BY GAREN YEGPARIAN
It’s good to see May 1st making a comeback in the United States as a day of labor and related rights. It’s sad that the post WWII efforts by the political right in the country have succeeded in largely erasing the origins and importance of that date from popular memory.
In 1886, there was a strike in Chicago’s Haymarket Square, peaceful, until police were sent in to break it up. Somewhere along the line, a bomb was thrown and police died. They opened fire and demonstrators died. It’s not clear who threw the bomb, some say anarchists, others, a police agent. It became known as the Haymarket Massacre, or Haymarket Riot, depending on one’s political bent, I suppose. Haymarket “Affair” seems to be a neutral solution that Wikipedia is using.
Thus did May 1 become a day for labor throughout the world. But political pressures in the U.S. led to the creation of an alternative date, the one now celebrated in September. This of course suits the interests of the moneyed classes because it dims the connection between the sacrifices made to get decent working conditions and analogous problems we confront today.
Luckily, with the immigration related demonstrations of the last few years being held on May 1 and now, with the Occupy movement and others joining them on the streets this year, attention is being refocused on that date. With the focus comes greater knowledge of labor history. Ultimately, this leads to elevated awareness and activation. Coupled with the increasing burden felt by the working classes, this may portend a nascent labor rights movement.
No doubt some readers are rolling their eyes at all this. But, a century ago, the Armenian communities of the mill towns where our “bantoukd” men worked, through the efforts of the Hnchagians and Tashnagtzagans, were intimately, necessarily, involved in the labor movement of the time. Today, it is again time to plunge in. And, worker no longer means just an illiterate grunt in a shoe factory or steel mill. Even doctors have started forming unions. It’s the only way to withstand the class warfare of the richest class of society.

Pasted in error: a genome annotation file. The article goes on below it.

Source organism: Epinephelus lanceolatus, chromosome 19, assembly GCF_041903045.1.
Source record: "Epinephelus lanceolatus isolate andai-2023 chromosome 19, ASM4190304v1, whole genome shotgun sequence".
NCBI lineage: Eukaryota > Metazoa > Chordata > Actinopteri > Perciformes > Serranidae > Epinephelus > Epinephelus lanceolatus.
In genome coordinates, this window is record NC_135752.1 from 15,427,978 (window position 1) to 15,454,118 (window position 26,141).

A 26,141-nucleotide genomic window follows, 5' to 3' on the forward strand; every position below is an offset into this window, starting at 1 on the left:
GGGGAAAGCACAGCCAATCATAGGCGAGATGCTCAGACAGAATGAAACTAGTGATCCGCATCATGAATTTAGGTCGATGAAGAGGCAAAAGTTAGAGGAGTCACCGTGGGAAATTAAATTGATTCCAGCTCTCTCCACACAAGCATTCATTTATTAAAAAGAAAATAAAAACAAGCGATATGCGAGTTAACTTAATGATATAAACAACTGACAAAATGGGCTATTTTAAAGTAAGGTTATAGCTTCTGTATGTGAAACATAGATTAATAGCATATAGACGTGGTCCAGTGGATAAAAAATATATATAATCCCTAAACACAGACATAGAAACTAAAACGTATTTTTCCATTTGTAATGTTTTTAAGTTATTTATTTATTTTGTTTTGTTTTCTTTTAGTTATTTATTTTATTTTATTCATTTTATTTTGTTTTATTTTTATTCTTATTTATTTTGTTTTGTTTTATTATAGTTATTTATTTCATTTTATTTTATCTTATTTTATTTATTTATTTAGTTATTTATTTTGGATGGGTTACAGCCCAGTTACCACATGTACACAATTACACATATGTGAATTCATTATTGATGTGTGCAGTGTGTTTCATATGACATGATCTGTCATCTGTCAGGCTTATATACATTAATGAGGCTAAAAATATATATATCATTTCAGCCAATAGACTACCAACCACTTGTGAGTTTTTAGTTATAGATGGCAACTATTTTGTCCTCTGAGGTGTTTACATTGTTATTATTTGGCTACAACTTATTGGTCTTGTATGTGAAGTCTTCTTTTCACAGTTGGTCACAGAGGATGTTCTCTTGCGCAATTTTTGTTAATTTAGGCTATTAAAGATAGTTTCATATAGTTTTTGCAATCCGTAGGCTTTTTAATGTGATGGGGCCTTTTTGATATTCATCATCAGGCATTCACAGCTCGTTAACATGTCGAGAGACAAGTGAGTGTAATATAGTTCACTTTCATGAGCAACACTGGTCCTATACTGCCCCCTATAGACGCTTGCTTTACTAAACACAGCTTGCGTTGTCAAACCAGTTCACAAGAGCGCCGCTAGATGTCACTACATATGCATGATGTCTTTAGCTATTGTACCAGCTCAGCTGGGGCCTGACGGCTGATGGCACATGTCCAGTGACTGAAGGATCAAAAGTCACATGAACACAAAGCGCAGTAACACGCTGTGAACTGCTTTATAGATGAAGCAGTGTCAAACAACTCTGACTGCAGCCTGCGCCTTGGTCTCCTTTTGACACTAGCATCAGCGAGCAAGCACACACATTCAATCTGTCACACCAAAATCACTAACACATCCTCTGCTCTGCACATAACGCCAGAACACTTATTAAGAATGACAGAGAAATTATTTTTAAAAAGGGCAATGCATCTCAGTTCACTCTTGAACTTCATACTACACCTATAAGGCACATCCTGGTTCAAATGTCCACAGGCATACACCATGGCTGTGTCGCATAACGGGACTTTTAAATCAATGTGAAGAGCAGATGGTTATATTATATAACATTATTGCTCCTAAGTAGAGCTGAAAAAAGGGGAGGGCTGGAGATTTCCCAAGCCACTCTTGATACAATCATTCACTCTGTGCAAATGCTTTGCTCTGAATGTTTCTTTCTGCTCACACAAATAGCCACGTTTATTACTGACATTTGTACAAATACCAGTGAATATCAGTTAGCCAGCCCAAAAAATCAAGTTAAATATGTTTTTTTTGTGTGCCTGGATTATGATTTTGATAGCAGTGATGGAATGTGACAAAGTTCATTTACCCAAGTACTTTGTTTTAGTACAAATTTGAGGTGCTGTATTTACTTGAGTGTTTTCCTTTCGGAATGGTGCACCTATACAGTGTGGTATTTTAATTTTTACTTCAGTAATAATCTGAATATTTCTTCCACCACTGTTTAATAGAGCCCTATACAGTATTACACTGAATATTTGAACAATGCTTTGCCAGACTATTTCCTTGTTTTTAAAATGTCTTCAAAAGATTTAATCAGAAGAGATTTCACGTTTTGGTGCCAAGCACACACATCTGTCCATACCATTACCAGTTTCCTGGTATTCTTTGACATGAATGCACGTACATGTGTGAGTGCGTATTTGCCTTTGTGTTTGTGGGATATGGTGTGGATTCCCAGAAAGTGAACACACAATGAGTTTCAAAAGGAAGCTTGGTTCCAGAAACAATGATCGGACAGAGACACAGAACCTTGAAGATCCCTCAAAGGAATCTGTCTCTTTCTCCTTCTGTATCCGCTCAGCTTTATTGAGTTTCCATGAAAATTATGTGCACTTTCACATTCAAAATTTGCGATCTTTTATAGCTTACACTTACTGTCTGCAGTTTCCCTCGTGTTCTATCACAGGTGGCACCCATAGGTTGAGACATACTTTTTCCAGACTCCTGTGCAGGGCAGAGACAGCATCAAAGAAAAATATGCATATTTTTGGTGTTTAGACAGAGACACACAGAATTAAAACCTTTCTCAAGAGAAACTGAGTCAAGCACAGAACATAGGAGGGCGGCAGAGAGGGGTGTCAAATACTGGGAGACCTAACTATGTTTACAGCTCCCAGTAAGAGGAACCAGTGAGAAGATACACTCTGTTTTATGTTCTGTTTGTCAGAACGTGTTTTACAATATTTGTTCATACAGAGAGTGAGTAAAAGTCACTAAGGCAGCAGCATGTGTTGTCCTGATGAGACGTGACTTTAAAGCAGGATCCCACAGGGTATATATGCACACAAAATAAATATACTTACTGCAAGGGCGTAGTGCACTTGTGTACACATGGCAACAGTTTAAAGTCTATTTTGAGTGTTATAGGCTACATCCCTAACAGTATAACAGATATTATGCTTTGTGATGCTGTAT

Whether referred to as nobles in the time of feudalism, robber barons/trusts/bosses a century ago, or the corporate elite/1% of today, the economically most powerful relentlessly pursue the accumulation of ever greater wealth, at everyone else’s expense. Unfortunately, to not stand up to this onslaught also hurts Hye Tahd because it disempowers us and decreases our capacity to pursue our goals.
Luckily, some of us have already connected with the Occupy movement and others with labor. It was heartening to see the SEIU present at April 24 commemorative activities. Jump in. Our efforts will pay of both for us as individuals, workers, and citizens and as members of a nation with a huge, unfinished agenda of liberation.